Princeton, Rutgers and others continued to compete using soccer-based rules for a few years before switching to the rugby-based rules of Harvard and its competitors. US colleges did not generally return to soccer until the early twentieth century.
In 1880, Yale coach Walter Camp, devised a number of major changes to the American game, beginning with the reduction of teams from 15 to 11 players, followed by reduction of the field area by almost half, and; the introduction of the scrimmage, in which a player heeled the ball backwards, to begin a game. These were complemented in 1882 by another of Camp's innovations: a team had to surrender possession if they did not gain five yards after three downs (i.e. successful tackles).
Over the years Canadian football absorbed some developments in American football, but also retained many unique characteristics. One of these was that Canadian football, for many years, did not officially distinguish itself from rugby. For example, the Canadian Rugby Football Union, founded in 1884 was the forerunner of the Canadian Football League, rather than a Rugby Union body. (The Canadian Rugby Union was not formed until 1965.) American football was also frequently described as "rugby" in the 1880s.
There does not appear to have been any serious attempt to unify and codify Irish varieties of football, until the establishment of the Gaelic Athletic Association (GAA) in 1884. Football codes from overseas were growing in popularity in Ireland by this time and were having a significant influence on local games. The GAA sought to promote traditional Irish sports, such as hurling and to reject "foreign" (particularly English) imports. The first Gaelic football rules, showing the influence of hurling — for example in their lack of an offside rule — were drawn up by Maurice Davan and published in the United Ireland magazine on February 7, 1887.
The split in rugby football
The International Rugby Football Board (IRFB) was founded in 1886, but rifts were beginning to emerge in the code. Professionalism was beginning to creep into the various codes of football. In Britain, by the 1890s, a long-standing Rugby Football Union ban on professional players was causing regional tensions within rugby football, as many players in northern England were working class and could not afford to take time off to train, travel, play and recover from injuries. In 1895 representatives of the northern clubs met in Huddersfield to form the Northern Rugby Football Union (NRFU), a professional competition.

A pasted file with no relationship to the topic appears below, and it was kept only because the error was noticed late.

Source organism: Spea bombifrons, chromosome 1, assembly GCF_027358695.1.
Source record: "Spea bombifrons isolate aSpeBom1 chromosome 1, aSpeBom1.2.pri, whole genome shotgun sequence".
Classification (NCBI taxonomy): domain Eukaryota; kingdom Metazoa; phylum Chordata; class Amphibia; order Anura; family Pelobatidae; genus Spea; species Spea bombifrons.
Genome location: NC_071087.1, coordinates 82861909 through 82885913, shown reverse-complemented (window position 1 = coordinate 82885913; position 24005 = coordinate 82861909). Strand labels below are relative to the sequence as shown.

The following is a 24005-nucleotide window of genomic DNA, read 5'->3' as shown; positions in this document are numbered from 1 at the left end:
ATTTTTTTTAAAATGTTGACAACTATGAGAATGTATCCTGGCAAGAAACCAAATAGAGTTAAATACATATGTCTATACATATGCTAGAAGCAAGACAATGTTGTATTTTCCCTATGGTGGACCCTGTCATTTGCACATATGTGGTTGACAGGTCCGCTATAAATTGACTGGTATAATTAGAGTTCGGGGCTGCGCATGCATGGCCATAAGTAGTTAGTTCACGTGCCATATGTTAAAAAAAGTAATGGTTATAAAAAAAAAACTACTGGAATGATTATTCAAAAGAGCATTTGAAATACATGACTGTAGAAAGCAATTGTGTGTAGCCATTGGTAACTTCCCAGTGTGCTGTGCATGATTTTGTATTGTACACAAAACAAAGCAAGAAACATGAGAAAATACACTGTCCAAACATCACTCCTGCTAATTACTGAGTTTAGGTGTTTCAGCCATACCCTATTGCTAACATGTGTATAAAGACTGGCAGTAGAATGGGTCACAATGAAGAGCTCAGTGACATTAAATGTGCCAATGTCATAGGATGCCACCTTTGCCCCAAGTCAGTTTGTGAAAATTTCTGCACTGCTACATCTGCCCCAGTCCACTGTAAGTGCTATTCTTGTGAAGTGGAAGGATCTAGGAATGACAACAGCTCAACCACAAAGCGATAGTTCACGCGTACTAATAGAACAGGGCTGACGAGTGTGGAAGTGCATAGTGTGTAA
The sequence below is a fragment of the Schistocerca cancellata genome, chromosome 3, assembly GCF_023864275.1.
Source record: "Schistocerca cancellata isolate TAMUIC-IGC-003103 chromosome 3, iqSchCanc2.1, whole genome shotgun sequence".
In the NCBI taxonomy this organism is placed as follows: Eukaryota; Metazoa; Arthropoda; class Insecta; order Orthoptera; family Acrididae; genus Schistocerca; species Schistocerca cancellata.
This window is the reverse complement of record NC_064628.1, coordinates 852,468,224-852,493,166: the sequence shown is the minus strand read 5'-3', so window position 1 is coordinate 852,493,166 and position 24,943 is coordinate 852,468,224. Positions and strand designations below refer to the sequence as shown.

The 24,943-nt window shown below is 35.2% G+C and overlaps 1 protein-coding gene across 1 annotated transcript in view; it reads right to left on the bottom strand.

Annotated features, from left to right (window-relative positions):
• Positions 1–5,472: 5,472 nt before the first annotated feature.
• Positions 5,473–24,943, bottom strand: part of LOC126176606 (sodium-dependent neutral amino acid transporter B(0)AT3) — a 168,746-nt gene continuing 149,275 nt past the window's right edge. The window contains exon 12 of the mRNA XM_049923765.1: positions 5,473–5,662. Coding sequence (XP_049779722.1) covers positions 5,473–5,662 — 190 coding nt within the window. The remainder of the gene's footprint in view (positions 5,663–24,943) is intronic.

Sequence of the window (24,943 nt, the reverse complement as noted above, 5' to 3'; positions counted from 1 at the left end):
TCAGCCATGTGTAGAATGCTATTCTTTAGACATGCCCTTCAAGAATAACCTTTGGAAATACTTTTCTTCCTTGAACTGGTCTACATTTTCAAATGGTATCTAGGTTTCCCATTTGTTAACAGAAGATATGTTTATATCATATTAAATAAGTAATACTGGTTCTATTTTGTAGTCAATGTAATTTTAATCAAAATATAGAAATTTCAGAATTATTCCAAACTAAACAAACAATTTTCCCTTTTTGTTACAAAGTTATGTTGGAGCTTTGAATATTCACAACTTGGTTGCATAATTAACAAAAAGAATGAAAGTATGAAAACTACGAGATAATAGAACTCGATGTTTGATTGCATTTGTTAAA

Within a few years the NRFU rules had started to diverge from the RFU, most notably with the abolition of the line out. The separate Lancashire and Yorkshire competitions of the NRFU merged in 1901, forming the Northern Rugby League, the first time the name Rugby League was used officially. Eventually, to differentiate the two codes of rugby, the code played by clubs which remained members of national federations affiliated to the IRFB became known as Rugby Union.
The reform of American football
Both forms of rugby and American football were noted at the time for serious injuries, as well as the deaths of a significant number of players. By the early 20th century in the USA, this had resulted in national controversy and American football was banned by a number of colleges. Consequently, a series of meetings was held by 19 colleges in 1905-06. This occurred reputedly at the behest of President Theodore Roosevelt, who was considered to be a fancier of the game, but who had threatened to ban it, unless the rules were modified to reduce the numbers of deaths and disabilities. The meetings are now considered to be the origin of the National Collegiate Athletic Association.
One proposed change was a widening of the playing field. However, Harvard University had just built a concrete stadium, objected and proposed instead legalisation of the forward pass. The report of the meetings introduced many restrictions on tackling and two more divergences from rugby: the banning of mass formation plays, as well as the forward pass. The changes did not immediately have the desired effect, and 33 American football players were killed during 1908 alone. However, the number of deaths and injuries did gradually decline.
The two rugby codes diverge further